Pharmaceutical Firms Alarmed At Drug Discount Bill
December 18, 1998
A little-noticed bill introduced in Congress in September is being vehemently opposed by drug manufacturers. It would force the companies to extend "favored customer" status -- along with deep discounts on prescriptions -- to Medicare recipients. The bill was introduced by Rep. Tom Allen (D-Maine).
- Congress has avoided for decades instituting a drug benefit for Medicare because of the high costs it would impose on taxpayers.
- But the new bill would push the cost onto manufacturers by allowing senior citizens to purchase their prescription at the same low prices extended to members of big health maintenance organizations and federal government agencies.
- The industry contends that the legislation would stunt vital research, add regulatory costs and ultimately harm the elderly by halting the development of promising drugs that could aid against the ravages of old age.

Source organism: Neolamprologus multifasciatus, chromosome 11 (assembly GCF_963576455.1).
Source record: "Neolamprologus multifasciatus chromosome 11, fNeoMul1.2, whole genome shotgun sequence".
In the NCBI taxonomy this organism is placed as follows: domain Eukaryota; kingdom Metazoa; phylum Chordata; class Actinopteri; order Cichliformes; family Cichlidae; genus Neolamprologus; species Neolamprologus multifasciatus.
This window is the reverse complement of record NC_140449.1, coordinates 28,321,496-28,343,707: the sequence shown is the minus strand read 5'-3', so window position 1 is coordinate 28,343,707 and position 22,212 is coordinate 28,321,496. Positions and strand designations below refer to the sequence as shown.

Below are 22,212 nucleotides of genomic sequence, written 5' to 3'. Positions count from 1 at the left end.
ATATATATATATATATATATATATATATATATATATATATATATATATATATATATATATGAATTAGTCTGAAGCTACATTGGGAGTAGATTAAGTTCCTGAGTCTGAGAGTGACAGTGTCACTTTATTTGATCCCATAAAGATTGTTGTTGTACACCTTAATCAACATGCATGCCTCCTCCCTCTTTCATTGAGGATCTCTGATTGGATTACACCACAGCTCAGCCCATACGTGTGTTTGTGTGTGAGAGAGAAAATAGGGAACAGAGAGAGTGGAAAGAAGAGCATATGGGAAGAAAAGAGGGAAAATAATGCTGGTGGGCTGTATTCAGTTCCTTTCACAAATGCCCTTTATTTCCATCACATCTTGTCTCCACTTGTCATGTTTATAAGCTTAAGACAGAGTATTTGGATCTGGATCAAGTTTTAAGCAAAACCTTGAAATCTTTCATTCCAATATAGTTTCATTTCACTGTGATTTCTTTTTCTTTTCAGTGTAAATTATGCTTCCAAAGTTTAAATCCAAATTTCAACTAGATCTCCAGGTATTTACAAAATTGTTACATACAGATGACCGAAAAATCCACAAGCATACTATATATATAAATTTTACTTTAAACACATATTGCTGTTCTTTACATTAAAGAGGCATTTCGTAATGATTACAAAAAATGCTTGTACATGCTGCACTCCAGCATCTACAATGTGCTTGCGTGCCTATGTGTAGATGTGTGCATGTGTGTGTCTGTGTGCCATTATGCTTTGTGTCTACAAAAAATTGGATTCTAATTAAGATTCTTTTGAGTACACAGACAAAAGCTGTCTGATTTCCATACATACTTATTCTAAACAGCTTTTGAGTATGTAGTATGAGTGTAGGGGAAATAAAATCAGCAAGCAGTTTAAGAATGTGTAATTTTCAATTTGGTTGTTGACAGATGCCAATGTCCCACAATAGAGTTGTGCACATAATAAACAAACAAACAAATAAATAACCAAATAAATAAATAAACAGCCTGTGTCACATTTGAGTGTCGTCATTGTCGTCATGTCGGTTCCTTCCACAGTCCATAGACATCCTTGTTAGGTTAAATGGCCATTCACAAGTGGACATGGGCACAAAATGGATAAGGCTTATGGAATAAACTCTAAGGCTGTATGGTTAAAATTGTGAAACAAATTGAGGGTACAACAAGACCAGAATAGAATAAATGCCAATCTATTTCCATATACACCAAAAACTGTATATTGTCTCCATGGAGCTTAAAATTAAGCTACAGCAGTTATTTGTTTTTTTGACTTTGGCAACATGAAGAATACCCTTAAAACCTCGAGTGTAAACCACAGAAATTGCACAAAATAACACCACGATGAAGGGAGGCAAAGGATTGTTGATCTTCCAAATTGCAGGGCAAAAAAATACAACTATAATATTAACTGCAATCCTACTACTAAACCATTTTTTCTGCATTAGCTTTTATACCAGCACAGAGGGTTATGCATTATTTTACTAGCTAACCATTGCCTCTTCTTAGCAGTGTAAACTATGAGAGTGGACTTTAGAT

- About nine million favored customers of drug companies now get discounts of as much as 60 percent -- a figure that could balloon to nearly 48 million if the Medicare population were included.
In that case, about 40 percent or more of the U.S. pharmaceutical market would suddenly have to be steeply discounted or put under price controls, drug industry officials say.
Source: Lucette Lagnado, "Drug Companies Slam Medicare-Discount Bill," Wall Street Journal, December 18, 1998.
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